(Editor Note: Long before gay marriage became a political football the gay community has had a core of gun rights supporters who have tried to educate both gay and straight people on the importance of strong 2nd Amendment support and personal ownership of firearms for protection. The Pink Pistols have been a genuine force for freedom for decades, and more than anything they show that the Democratic party has co-opted the sexual preference of a slice of our population for their own political gains. Guns and freedom are not political issues. They are fundamental rights. Homosexuality is a personal and religious issue. Yes, the original version of Bible, the one given to Moses on the mountain, says that male homosexuality is forbidden (Leviticus 18:22). It says what it says, and again, this is not a political issue. Below is our contributor S.H. Blanelberry’s “man on the street” take of the recent Chris Cheng and his performance on the “reality” show Top Shot. This is meant to spark civil discussion, not open the door to a flood of moronish comments that all say the same thing. We will consider it a forgone conclusion that most religious people don’t care for the political football that gay rights have become, or how the Obama administration has pushed the issue into nearly every piece of our lives. This article is meant to ask how you personally feel about it, when it is in fact the gay males out there defending our 2nd Amendment rights, and showing the generally anti-gun liberal crowd that owning guns for self protection is normal, if normal is such a thing.)
I’m pro-LGBT, meaning I’m for allowing people to love who they want to love and express themselves in whatever manner they deem appropriate. I don’t have any problems admitting that. I have some gay friends. Good dudes. Some like to shoot, some don’t.
I have no problem with efforts by the LGBT community to cross pollinate with the gun world and vice versa. I think we should welcome each other with open arms because when it comes down to it, we’re all human beings and we all have an inalienable right to self defense. The more accepting we are of one another, the larger the collective we have to fight to ensure our Second Amendment rights remain intact. Same holds true with respect to defeating anti-LGBT sentiment and discrimination.
With that mind, I’m happy for Chris Cheng’s success, the winner of History Channel’s “Top Shot,” the reality show featuring shooters from all different backgrounds, i.e. law enforcement, military, sportsmen, hunters, etc.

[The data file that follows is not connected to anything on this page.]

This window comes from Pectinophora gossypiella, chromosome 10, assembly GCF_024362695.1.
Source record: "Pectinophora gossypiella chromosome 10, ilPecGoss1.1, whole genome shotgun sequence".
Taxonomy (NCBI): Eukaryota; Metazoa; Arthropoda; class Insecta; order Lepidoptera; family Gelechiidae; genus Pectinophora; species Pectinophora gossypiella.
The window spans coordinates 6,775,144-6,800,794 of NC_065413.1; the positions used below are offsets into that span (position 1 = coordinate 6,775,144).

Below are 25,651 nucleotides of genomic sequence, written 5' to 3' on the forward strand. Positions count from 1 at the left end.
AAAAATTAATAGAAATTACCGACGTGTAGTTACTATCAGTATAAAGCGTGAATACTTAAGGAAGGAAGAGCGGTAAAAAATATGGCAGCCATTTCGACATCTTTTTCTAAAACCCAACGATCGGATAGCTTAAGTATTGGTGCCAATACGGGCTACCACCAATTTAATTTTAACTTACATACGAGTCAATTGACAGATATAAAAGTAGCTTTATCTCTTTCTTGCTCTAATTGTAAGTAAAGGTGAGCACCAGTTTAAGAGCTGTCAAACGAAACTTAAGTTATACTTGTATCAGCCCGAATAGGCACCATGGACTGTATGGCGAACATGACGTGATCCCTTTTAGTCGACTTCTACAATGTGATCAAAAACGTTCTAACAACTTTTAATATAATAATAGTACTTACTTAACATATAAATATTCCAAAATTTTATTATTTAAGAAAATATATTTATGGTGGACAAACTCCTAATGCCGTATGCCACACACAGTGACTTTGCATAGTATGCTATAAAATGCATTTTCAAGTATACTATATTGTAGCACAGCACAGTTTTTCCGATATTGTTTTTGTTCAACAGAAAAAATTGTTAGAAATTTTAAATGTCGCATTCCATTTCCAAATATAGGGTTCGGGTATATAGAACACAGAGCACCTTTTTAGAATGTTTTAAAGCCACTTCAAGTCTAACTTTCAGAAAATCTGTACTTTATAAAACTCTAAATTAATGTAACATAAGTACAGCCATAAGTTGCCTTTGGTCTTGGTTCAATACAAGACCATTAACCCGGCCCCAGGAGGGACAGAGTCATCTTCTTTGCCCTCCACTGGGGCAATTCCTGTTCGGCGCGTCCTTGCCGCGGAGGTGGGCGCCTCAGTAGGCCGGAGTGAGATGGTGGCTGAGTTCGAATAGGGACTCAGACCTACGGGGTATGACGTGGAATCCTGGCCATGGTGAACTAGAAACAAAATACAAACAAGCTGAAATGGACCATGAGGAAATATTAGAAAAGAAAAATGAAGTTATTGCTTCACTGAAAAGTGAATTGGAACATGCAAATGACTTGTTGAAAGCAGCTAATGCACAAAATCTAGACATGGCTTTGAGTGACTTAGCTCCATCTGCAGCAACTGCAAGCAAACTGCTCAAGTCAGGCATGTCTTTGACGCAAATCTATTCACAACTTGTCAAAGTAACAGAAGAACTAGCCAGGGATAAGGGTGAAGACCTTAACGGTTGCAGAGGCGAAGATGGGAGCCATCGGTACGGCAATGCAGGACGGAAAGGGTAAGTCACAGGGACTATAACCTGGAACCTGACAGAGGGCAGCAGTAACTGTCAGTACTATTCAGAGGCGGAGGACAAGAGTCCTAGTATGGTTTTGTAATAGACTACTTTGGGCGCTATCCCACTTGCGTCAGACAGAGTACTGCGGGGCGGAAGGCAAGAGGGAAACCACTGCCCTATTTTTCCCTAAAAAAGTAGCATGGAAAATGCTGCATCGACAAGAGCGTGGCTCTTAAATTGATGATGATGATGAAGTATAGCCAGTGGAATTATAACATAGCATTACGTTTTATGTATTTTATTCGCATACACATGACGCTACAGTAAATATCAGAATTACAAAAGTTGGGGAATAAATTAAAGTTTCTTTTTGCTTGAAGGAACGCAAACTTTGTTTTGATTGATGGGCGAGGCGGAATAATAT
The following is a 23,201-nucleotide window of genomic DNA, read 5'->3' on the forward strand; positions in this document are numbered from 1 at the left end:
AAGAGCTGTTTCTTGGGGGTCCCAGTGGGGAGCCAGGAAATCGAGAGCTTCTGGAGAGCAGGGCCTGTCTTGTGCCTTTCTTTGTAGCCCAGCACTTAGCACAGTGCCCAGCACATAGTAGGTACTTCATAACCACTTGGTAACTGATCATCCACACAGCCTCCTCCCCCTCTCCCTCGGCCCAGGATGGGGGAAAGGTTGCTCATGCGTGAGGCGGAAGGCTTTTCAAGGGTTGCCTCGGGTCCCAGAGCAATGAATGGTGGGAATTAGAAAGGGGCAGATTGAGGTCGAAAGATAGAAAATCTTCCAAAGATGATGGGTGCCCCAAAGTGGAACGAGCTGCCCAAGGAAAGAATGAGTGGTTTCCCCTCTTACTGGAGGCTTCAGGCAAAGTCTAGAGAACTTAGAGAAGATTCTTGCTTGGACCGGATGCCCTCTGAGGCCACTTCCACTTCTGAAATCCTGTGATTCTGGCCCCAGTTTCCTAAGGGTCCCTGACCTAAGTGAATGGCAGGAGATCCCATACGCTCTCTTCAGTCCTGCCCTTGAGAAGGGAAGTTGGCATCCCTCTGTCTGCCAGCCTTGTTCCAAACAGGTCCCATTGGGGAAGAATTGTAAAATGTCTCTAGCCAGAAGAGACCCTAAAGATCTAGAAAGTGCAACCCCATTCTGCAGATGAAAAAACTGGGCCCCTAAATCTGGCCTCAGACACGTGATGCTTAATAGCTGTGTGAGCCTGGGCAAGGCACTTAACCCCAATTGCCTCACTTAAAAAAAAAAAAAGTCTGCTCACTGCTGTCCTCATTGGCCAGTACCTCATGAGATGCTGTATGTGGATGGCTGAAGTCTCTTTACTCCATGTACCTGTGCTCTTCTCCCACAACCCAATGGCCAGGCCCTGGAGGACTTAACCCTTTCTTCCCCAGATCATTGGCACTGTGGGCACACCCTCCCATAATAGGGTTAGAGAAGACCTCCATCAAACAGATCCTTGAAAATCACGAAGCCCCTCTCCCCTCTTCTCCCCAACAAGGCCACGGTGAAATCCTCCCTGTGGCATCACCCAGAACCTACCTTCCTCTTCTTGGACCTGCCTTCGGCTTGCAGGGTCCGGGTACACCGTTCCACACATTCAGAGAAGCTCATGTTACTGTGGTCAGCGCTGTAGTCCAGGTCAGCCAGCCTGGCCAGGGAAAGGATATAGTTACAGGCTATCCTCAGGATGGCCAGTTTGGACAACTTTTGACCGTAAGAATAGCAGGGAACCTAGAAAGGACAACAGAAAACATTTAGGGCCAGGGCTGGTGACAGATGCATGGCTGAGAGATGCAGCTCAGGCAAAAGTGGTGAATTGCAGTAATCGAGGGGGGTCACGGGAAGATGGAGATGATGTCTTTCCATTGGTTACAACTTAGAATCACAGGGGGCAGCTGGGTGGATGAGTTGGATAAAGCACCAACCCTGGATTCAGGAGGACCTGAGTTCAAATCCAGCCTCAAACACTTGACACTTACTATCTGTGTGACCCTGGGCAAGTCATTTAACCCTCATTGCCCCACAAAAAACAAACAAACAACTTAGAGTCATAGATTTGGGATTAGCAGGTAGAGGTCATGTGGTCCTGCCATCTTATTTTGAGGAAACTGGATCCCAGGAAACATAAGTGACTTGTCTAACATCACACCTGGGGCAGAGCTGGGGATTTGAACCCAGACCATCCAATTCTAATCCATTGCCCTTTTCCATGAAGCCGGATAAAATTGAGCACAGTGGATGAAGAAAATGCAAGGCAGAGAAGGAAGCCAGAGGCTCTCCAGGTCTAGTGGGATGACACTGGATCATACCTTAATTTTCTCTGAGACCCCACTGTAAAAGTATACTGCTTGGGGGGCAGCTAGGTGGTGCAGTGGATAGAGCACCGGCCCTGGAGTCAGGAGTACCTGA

In a recent interview with Fox News, Cheng who is now an National Rifle Association News Commentator talked about his experiences within the gun community.
“When I auditioned, I was openly gay. But I was surprised as nobody cared. They only cared how well I could shoot and represent our season,” said Cheng, a former Google employee who left to pursue career opportunities in the gun world.
“There is this stereotypical view of the gun community as anti-gay rednecks, but nothing could be further from the truth,” Cheng continued. “It was interesting as the History Channel never ‘outed’ me on the show even though they had hours of footage. I asked why and they said simply that it just wasn’t relevant.”
Cheng believes that as a gun owner and pro-Second Amendment advocate it’s important to reach out to gays.
“Many in the LGBT community simply have never seriously entertained the notion of owning a firearm, or thought whether they want to be a victim or if they want to survive an attack,” he said. Considering that aside from race, sexual orientation is the second largest motivator for bias crimes, according to FBI Hate Crime Statistics, it’s perhaps time for more gays to start evaluating their self-defense preparedness.
Along these lines, recently, my friend Ben Philippi, a photojournalist that works with Guns.com, attended a “Gays with Guns” event at the LAX Firing Range in Los Angeles, California, which was geared at getting gays to get involved with their civil liberties. Here is the video Philippi released highlighting the event:
What are your thoughts on the diversification of the gun community? Do you support the LGBT movement?